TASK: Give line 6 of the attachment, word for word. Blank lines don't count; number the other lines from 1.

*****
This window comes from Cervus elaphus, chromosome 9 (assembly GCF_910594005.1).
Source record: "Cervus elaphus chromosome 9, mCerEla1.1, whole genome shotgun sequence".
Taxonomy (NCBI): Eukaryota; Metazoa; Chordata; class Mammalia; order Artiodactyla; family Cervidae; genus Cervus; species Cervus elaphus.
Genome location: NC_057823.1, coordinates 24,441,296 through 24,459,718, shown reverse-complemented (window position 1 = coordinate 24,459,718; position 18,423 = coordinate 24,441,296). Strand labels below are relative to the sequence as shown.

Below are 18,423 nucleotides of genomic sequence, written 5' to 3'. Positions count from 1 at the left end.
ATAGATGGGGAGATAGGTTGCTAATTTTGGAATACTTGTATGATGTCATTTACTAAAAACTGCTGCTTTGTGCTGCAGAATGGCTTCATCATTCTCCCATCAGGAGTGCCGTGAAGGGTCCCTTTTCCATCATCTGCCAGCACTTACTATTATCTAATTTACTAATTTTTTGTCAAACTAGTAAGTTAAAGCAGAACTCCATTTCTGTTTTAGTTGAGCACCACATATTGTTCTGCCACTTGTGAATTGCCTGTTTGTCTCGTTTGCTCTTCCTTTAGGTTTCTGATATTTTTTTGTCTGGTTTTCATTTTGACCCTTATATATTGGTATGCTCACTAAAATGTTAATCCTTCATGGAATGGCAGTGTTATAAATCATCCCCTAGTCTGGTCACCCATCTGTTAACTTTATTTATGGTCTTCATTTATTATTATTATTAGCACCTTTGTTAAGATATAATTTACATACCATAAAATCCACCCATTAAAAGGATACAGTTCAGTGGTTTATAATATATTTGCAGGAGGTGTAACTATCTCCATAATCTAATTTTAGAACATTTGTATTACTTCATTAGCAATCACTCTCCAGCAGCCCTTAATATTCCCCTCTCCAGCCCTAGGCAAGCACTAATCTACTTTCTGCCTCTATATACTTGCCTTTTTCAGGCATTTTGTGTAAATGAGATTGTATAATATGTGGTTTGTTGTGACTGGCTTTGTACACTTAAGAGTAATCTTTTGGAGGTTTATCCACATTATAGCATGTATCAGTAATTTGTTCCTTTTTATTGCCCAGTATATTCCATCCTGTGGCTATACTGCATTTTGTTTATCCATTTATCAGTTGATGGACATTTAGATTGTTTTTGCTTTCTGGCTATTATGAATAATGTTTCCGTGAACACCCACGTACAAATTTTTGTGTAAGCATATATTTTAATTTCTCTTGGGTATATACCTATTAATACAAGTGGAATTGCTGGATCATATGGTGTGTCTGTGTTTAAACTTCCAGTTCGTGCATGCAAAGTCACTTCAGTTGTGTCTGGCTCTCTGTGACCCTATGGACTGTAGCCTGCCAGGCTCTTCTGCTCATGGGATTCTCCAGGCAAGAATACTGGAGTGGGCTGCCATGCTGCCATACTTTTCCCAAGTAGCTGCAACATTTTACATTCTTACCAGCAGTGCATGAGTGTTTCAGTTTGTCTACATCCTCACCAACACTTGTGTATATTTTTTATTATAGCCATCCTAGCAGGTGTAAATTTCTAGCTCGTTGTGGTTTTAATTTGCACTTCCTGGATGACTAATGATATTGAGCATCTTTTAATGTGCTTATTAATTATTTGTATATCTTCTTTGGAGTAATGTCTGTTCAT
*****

ATAGATGGGGAGATAGGTTGCTAATTTTGGAATACTTGTATGATGTCATTTACTAAAAACTGCTGCTTTGTGCTGCAGAATGGCTTCATCATTCTCCCATCAGGAGTGCCGTGAAGGGTCCCTTTTCCATCATCTGCCAGCACTTACTATTATCTAATTTACTAATTTTTTGTCAAACTAGTAAGTTAAAGCAGAACTCCATTTCTGTTTTAGTTGAGCACCACATATTGTTCTGCCACTTGTGAATTGCCTGTTTGTCTCGTTTGCTCTTCCTTTAGGTTTCTGATATTTTTTTGTCTGGTTTTCATTTTGACCCTTATATATTGGTATGCTCACTAAAATGTTAATCCTTCATGGAATGGCAGTGTTATAAATCATCCCCTAGTCTGGTCACCCATCTGTTAACTTTATTTATGGTCTTCATTTATTATTATTATTAGCACCTTTGTTAAGATATAATTTACATACCATAAAATCCACCCATTAAAAGGATACAGTTCAGTGGTTTATAATATATTTGCAGGAGGTGTAACTATCTCCATAATCTAATTTTAGAACATTTGTATTACTTCATTAGCAATCACTCTCCAGCAGCCCTTAATATTCCCCTCTCCAGCCCTAGGCAAGCACTAATCTACTTTCTGCCTCTATATACTTGCCTTTTTCAGGCATTTTGTGTAAATGAGATTGTATAATATGTGGTTTGTTGTGACTGGCTTTGTACACTTAAGAGTAATCTTTTGGAGGTTTATCCACATTATAGCATGTATCAGTAATTTGTTCCTTTTTATTGCCCAGTATATTCCATCCTGTGGCTATACTGCATTTTGTTTATCCATTTATCAGTTGATGGACATTTAGATTGTTTTTGCTTTCTGGCTATTATGAATAATGTTTCCGTGAACACCCACGTACAAATTTTTGTGTAAGCATATATTTTAATTTCTCTTGGGTATATACCTATTAATACAAGTGGAATTGCTGGATCATATGGTGTGTCTGTGTTTAAACTTCCAGTTCGTGCATGCAAAGTCACTTCAGTTGTGTCTGGCTCTCTGTGACCCTATGGACTGTAGCCTGCCAGGCTCTTCTGCTCATGGGATTCTCCAGGCAAGAATACTGGAGTGGGCTGCCATGCTGCCATACTTTTCCCAAGTAGCTGCAACATTTTACATTCTTACCAGCAGTGCATGAGTGTTTCAGTTTGTCTACATCCTCACCAACACTTGTGTATATTTTTTATTATAGCCATCCTAGCAGGTGTAAATTTCTAGCTCGTTGTGGTTTTAATTTGCACTTCCTGGATGACTAATGATATTGAGCATCTTTTAATGTGCTTATTAATTATTTGTATATCTTCTTTGGAGTAATGTCTGTTCAT